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Manchester pivots toward programs that appeal to today’s career-focused students

Manchester University is adding programs in the health sciences and others with strong potential.

“We are pivoting toward programs that prospective students want,” said President Dave McFadden. “Today’s high school students and their parents are looking for a place that offers a clear return on their investment, whether that’s a good-paying job right after commencement or acceptance into graduate school.”

McFadden, for example, announced last week that Manchester is working to add a Master of Science degree in nutrition and the emerging field of nutrigenomics, which studies the relationship between a person’s DNA, nutrition and health.

The Board of Trustees has approved a proposal to offer the five-year master’s degree program, with three years at the undergraduate level in North Manchester and two at the graduate level in Fort Wayne.

Manchester is also seeking accreditation for a bachelor’s degree in nursing, which is in response to a nationwide shortage. It has added an online pharmacogenomics master’s degree, which will soon graduate its first class.

“Why are we doing this? One practical reason is that there is market opportunity: There is a critical shortage of health-care professionals, and exploding traditional and adult student interest in those professions. 

“More importantly,” McFadden said, “health-care professions align closely with our mission to graduate persons of ability and conviction who live lives that improve the human condition.”

Manchester also recently launched a master of accountancy degree that allows students to earn a master’s degree in four years, and a data science bachelor’s degree. It moved the master of athletic training program to the Fort Wayne campus and immediately saw results. 

“We are investing in programs that have the potential to grow,” McFadden said. “That means reinventing some existing majors and ultimately phasing out others. 

In its undergraduate realignment, Manchester is working on changes to the curriculum that will provide more flexibility for students. For example, some majors are being redesigned to make it easier to have a dual major – an option that is attractive to employers and students alike.

In order to invest in these changes, two faculty positions are scheduled for elimination at the end of this academic year and three will end at the end of the 2020-21 academic year.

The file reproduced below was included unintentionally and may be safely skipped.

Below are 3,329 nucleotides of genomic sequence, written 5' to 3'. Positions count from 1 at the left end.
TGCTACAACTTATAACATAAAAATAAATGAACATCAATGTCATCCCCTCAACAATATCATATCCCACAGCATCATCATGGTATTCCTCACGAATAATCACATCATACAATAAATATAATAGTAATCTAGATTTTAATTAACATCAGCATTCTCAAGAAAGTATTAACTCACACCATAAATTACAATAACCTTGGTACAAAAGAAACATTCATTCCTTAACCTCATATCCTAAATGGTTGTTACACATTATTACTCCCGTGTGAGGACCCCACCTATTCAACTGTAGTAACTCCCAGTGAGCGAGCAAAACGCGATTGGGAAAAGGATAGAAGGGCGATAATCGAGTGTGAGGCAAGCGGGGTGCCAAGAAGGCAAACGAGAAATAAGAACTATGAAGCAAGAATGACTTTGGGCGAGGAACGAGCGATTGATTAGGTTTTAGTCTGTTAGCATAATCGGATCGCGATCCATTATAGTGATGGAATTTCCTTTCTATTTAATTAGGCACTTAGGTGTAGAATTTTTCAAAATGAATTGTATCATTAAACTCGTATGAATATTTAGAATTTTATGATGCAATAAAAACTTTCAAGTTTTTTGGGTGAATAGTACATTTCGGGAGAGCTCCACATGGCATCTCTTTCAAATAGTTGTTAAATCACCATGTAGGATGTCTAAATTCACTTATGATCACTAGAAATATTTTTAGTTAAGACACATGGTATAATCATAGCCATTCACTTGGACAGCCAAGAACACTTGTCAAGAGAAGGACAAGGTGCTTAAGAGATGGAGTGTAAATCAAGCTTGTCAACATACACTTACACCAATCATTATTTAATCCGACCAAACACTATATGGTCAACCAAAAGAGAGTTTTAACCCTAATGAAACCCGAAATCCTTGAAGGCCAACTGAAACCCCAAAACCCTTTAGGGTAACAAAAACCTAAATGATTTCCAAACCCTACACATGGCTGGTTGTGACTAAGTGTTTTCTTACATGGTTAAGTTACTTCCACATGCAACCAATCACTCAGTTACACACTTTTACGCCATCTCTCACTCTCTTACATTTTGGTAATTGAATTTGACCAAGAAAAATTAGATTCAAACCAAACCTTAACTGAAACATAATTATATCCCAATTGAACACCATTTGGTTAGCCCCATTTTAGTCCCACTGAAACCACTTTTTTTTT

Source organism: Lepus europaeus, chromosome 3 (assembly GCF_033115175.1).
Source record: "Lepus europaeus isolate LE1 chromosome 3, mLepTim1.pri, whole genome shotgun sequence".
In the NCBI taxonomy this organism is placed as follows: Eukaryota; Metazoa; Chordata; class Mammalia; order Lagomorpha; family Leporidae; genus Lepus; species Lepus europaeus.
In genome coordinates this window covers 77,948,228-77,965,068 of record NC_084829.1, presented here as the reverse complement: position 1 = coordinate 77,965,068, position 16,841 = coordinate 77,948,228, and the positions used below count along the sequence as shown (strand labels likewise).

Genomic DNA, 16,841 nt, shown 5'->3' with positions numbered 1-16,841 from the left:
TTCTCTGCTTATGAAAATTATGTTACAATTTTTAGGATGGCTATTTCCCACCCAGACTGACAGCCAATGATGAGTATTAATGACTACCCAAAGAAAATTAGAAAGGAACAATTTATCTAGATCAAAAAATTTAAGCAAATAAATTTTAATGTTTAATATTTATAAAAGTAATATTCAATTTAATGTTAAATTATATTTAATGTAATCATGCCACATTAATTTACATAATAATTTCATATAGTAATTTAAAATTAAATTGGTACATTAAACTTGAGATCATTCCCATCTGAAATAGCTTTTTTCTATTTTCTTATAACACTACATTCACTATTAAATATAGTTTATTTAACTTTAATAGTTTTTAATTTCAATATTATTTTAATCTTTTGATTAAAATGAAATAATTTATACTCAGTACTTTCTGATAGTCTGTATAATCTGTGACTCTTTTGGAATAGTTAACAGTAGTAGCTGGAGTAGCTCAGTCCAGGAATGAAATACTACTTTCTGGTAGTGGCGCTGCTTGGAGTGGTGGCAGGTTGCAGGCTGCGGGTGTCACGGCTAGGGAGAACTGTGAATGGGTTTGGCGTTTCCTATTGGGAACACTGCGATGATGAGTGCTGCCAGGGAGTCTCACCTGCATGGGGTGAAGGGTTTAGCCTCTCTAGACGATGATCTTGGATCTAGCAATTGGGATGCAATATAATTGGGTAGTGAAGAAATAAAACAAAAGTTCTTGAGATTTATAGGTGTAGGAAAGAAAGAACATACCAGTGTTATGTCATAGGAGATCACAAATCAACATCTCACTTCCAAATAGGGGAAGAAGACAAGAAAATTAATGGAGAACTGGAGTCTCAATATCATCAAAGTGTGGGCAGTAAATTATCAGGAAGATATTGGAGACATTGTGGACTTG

Six staff positions will be eliminated at the end of January 2020. The school will also freeze or eliminate some positions through attrition and some positions and offices will be consolidated over time. 

Those whose positions will be ending were notified today (Oct.29).

“Because of the faculty reductions, we expect that some majors will be phased out,” McFadden said. “Faculty committees are currently reviewing the latest information to identify what the next steps will be. All curricular changes require faculty approval before they are implemented.”

If any major is identified for closure, students who are currently in that major will be able to complete it, but no new majors in that area will be accepted after the decision is made. 

“The changes we are making – in academic programs and staffing – will keep us competitive for this and future generations of students,” McFadden said.

Faculty and others have proposed changes in many areas, including biology-chemistry, criminology, education, environmental studies, visual arts, music, exercise science and medical technology.

Long rooted in the liberal arts tradition, Manchester “is not abandoning the liberal arts but reimagining how they can be infused into all of our majors,” McFadden said. “We believe that skills such as critical thinking, communication, conflict resolution and an appreciation of cultural differences are timeless and necessary for success in a diverse and increasingly complex world.

“We look at the world of higher education today, where many smaller schools are in dire straits, and ask ourselves how we can thrive and meet the needs of the market, he said. “This path, this pivot, sets Manchester on a course to serve students for generations to come.”

Looking toward the future, Manchester is also investing in physical improvements that will enhance the student experience at its North Manchester campus. Manchester this fall dedicated the new Lockie and Augusta Chinworth Center and Arthur L. Gilbert College of Business, and it broke ground on a new athletic stadium. The Jean Childs Young Intercultural Center opened a year ago. It is currently finishing work on an eSports arena and has declared its intent to field two varsity-level teams this spring. Over the summer and into the fall, the school upgraded residence halls and food service areas.

About Manchester
With campuses in North Manchester and Fort Wayne, Ind., Manchester University offers more than 70 areas of academic study to 1,400 students in undergraduate programs,a Master of Accountancy, a Master of Science in pharmacogenomics, a Master of Athletic Training a four-year professional Doctor of Pharmacy degree and a four-year dual degree in pharmacy and pharmacogenomics. Learn more about the private, northern Indiana school at www.manchester.edu

Our mission
Manchester University respects the infinite worth of every individual and graduates persons of ability and conviction who draw upon their education and faith to lead principled, productive, and compassionate lives that improve the human condition.

Oct. 29, 2019